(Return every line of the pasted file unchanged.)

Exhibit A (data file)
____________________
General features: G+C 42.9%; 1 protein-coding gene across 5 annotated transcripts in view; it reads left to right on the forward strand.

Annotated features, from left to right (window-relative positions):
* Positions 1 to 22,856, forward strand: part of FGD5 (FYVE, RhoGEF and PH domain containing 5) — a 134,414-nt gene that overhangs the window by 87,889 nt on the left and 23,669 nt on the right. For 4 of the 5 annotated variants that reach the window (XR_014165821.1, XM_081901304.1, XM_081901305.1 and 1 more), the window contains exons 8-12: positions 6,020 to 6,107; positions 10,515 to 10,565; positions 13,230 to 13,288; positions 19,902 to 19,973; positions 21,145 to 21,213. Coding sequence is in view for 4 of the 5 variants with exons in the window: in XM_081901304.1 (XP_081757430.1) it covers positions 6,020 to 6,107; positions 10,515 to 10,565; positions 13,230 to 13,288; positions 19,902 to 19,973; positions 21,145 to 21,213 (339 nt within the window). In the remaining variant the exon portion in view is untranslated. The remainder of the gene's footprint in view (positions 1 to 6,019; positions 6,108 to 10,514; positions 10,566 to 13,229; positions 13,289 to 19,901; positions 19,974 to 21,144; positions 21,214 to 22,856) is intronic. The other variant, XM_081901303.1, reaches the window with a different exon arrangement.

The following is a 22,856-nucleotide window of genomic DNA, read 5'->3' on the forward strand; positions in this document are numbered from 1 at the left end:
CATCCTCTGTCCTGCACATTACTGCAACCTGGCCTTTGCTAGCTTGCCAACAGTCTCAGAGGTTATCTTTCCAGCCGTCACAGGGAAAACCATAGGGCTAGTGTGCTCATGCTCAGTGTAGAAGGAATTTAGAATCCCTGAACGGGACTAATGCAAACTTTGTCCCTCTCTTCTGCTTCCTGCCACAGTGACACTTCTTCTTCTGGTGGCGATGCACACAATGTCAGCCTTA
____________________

General features: G+C 42.9%; 1 protein-coding gene across 5 annotated transcripts in view; it reads left to right on the forward strand.

Annotated features, from left to right (window-relative positions):
* Positions 1 to 22,856, forward strand: part of FGD5 (FYVE, RhoGEF and PH domain containing 5) — a 134,414-nt gene that overhangs the window by 87,889 nt on the left and 23,669 nt on the right. For 4 of the 5 annotated variants that reach the window (XR_014165821.1, XM_081901304.1, XM_081901305.1 and 1 more), the window contains exons 8-12: positions 6,020 to 6,107; positions 10,515 to 10,565; positions 13,230 to 13,288; positions 19,902 to 19,973; positions 21,145 to 21,213. Coding sequence is in view for 4 of the 5 variants with exons in the window: in XM_081901304.1 (XP_081757430.1) it covers positions 6,020 to 6,107; positions 10,515 to 10,565; positions 13,230 to 13,288; positions 19,902 to 19,973; positions 21,145 to 21,213 (339 nt within the window). In the remaining variant the exon portion in view is untranslated. The remainder of the gene's footprint in view (positions 1 to 6,019; positions 6,108 to 10,514; positions 10,566 to 13,229; positions 13,289 to 19,901; positions 19,974 to 21,144; positions 21,214 to 22,856) is intronic. The other variant, XM_081901303.1, reaches the window with a different exon arrangement.

The following is a 22,856-nucleotide window of genomic DNA, read 5'->3' on the forward strand; positions in this document are numbered from 1 at the left end:
CATCCTCTGTCCTGCACATTACTGCAACCTGGCCTTTGCTAGCTTGCCAACAGTCTCAGAGGTTATCTTTCCAGCCGTCACAGGGAAAACCATAGGGCTAGTGTGCTCATGCTCAGTGTAGAAGGAATTTAGAATCCCTGAACGGGACTAATGCAAACTTTGTCCCTCTCTTCTGCTTCCTGCCACAGTGACACTTCTTCTTCTGGTGGCGATGCACACAATGTCAGCCTTA